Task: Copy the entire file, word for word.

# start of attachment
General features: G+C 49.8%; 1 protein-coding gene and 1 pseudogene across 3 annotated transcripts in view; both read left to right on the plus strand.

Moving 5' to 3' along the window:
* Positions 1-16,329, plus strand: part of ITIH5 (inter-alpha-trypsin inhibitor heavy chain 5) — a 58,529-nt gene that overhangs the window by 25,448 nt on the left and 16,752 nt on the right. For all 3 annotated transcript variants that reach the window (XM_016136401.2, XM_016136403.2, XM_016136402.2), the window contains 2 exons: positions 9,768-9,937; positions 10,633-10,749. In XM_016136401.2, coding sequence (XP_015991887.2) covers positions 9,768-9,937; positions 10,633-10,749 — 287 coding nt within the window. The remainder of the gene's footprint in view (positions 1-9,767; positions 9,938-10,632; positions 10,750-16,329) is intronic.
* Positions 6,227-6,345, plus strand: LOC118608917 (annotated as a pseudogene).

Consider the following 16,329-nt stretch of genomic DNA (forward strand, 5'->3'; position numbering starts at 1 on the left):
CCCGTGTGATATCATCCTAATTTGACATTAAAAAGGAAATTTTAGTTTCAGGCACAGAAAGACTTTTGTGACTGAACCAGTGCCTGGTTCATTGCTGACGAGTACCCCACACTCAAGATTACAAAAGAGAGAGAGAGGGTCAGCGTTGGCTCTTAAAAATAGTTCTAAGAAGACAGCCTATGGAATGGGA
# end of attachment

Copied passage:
General features: G+C 49.8%; 1 protein-coding gene and 1 pseudogene across 3 annotated transcripts in view; both read left to right on the plus strand.

Moving 5' to 3' along the window:
* Positions 1-16,329, plus strand: part of ITIH5 (inter-alpha-trypsin inhibitor heavy chain 5) — a 58,529-nt gene that overhangs the window by 25,448 nt on the left and 16,752 nt on the right. For all 3 annotated transcript variants that reach the window (XM_016136401.2, XM_016136403.2, XM_016136402.2), the window contains 2 exons: positions 9,768-9,937; positions 10,633-10,749. In XM_016136401.2, coding sequence (XP_015991887.2) covers positions 9,768-9,937; positions 10,633-10,749 — 287 coding nt within the window. The remainder of the gene's footprint in view (positions 1-9,767; positions 9,938-10,632; positions 10,750-16,329) is intronic.
* Positions 6,227-6,345, plus strand: LOC118608917 (annotated as a pseudogene).

Consider the following 16,329-nt stretch of genomic DNA (forward strand, 5'->3'; position numbering starts at 1 on the left):
CCCGTGTGATATCATCCTAATTTGACATTAAAAAGGAAATTTTAGTTTCAGGCACAGAAAGACTTTTGTGACTGAACCAGTGCCTGGTTCATTGCTGACGAGTACCCCACACTCAAGATTACAAAAGAGAGAGAGAGGGTCAGCGTTGGCTCTTAAAAATAGTTCTAAGAAGACAGCCTATGGAATGGGA